The forms and characters in which the sky-war appears are almost innumerable as one reads the mythologic narratives of India and Persia; even the summary sketched in his Zoological Mythology (Chapter V), by Angelo de Gubernatis, is bewildering in its changes of persons and scenes and methods, involving an exuberance of imagery in which may be discerned the roots of many an attribute characterizing the dragon-stories of long-subsequent times, such as their guarding of treasure, or kidnapping of women, or the grotesque horror of their appearance. And it was all a matter of weather and of the preciousness of rain in a thirsty land!

Superstition went so far as to imagine that human beings of malignant temper might adopt the character and functions of these celestial mischief-makers. It is related in the book Si-Yu-Ki, written by Hiuen Tsang, the famous Chinese traveller of the 7th century A.D. (Beal’s translation), that in the old days, a certain shepherd provided the king with milk and cream. “Having on one occasion failed to do so, and having received a reprimand, he proceeded . . . with the prayer that he might become a destructive dragon.” His prayer was answered affirmatively, and he betook himself to a cavern whence he intended to ravish the country. Then Tathagata, moved by pity, came from a long distance, persuaded the dragon to behave well, and himself took up his abode in the cavern.

Having interpolated this incident, it may be pardonable to give another, extracted from the Buddhist Records, illustrating how Buddhist influences tended to modify the fierceness in Brahmanic teachings when they had penetrated the minds of Hindoos dwelling in the valley of the Indus, where, probably, the doctrines of the gentle saint began first to get a foothold in India. The lower valley of that river was visited in 400 A.D., by the Chinese traveller Fa-Huan, who reported that he found at one place a vast colony of male and female disciples:

A white-eared dragon is the patron of this body of priests. He causes fertilizing and seasonable showers of rain to fall within this country, and preserves it from plagues and calamities, and so causes the priesthood to dwell in security. The priests in gratitude for these favours have erected a dragon-chapel, and within it placed a resting-place for his accommodation [and] provide the dragon with food. . . . At the end of each season of rain the dragon suddenly assumes the form of a little serpent both of whose ears are edged with white. The body of priests, recognizing him, place in the midst of his lair a copper vessel full of cream; and then . . . walk past him in procession as if to pay him greeting. He then suddenly disappears. He makes his appearance once every year.

Let us now return to our proper path from this Indian excursion. The Persian Azhi, or Ashi Dahaka, is described in Yasti IX as a “fiendish snake, three-jawed and triple-headed, six-eyed, of thousand powers and of mighty strength, a lie-demon of the Daevas, evil for our settlements, and wicked, whom the evil spirit Angra Mainyu made.” Darmesteter asserts that the original seat of the Azhi myth was on the southern shore of the Caspian Sea. He says that Azhi was the ‘snake’ of the storm-cloud, and is the counterpart of the Vedic Ahi or Vritra. “He appears still in that character in Yasti XIX seq., where he is described struggling against Atar (Fire) in the sea Vourukasha. His contest with Yima Khshaeta bore at first the same mythological character, the ‘shining Yima’ being originally, like the Vedic Yima, a solar hero: when Yima was turned into an earthly king Azhi underwent the same fate.” He became then the symbol of the enemies of Iran, first the hated Chaldeans and later the Arabs who persecuted the Zoroastrians. A well-known poem of Firdausi relates the legend of how Ahriman in disguise kisses the shoulders of Zohak, a knight who is Azhi in human form, from which kiss sprang venomous serpents. These are replaced as fast as destroyed, and must be fed on the brains of men. In the end Zohak is seized and chained to a rock, where he perishes beneath the rays of the sun. “Fire is everywhere the deadly foe of these ‘fiendish’ serpents, which are water-spirits; they are ever powerless against the sun, as was Azhi, lacking wit, against Ormuzd.”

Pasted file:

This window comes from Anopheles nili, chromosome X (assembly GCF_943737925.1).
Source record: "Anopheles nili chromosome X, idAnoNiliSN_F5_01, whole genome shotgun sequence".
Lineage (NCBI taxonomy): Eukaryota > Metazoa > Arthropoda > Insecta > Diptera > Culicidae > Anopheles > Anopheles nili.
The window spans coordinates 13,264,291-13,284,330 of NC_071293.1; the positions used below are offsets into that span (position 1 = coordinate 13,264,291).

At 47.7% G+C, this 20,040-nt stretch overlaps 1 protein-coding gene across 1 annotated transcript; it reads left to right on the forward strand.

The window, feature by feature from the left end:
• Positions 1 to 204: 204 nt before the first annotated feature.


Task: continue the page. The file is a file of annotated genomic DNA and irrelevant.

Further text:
Such were the notions and faiths regarding dragons as expressed in the earliest written records we possess of philosophy and imagery among Aryan folk; and they floated down the stream of time, remembered and trusted as generation after generation of these simple-minded, poetic people succeeded one another and gradually wandered away from their northern homes to become conquerors and colonists in Iran and India. Let us note certain stories in modern Persian history and literature exhibiting this survival of the ancient ideas.

In his narrative of his travels in Persia, published in London in 1821, Sir William Ouseley relates that in his time there stood near Shiraz the remains of a once mighty castle called Fahender after its builder, a son of the legendary king Ormuz (or Hormuz). This prince rebelled against his brother on the throne and took possession of Fars, with help from the Sassanian family, long before the founding of Shiraz in the 7th century A.D. The castle was repeatedly ruined and repaired as the centuries progressed, and local wiseacres maintain that in it are buried royal arms, treasures, and jewels hidden by the ancient kings, and these are guarded by a talisman. “Tradition adds another guardian to the precious deposit–a dragon or winged serpent; this sits forever brooding over the treasures which it cannot enjoy; greedy of gold, like those famous griffins that contended with the ancient Arimaspians.”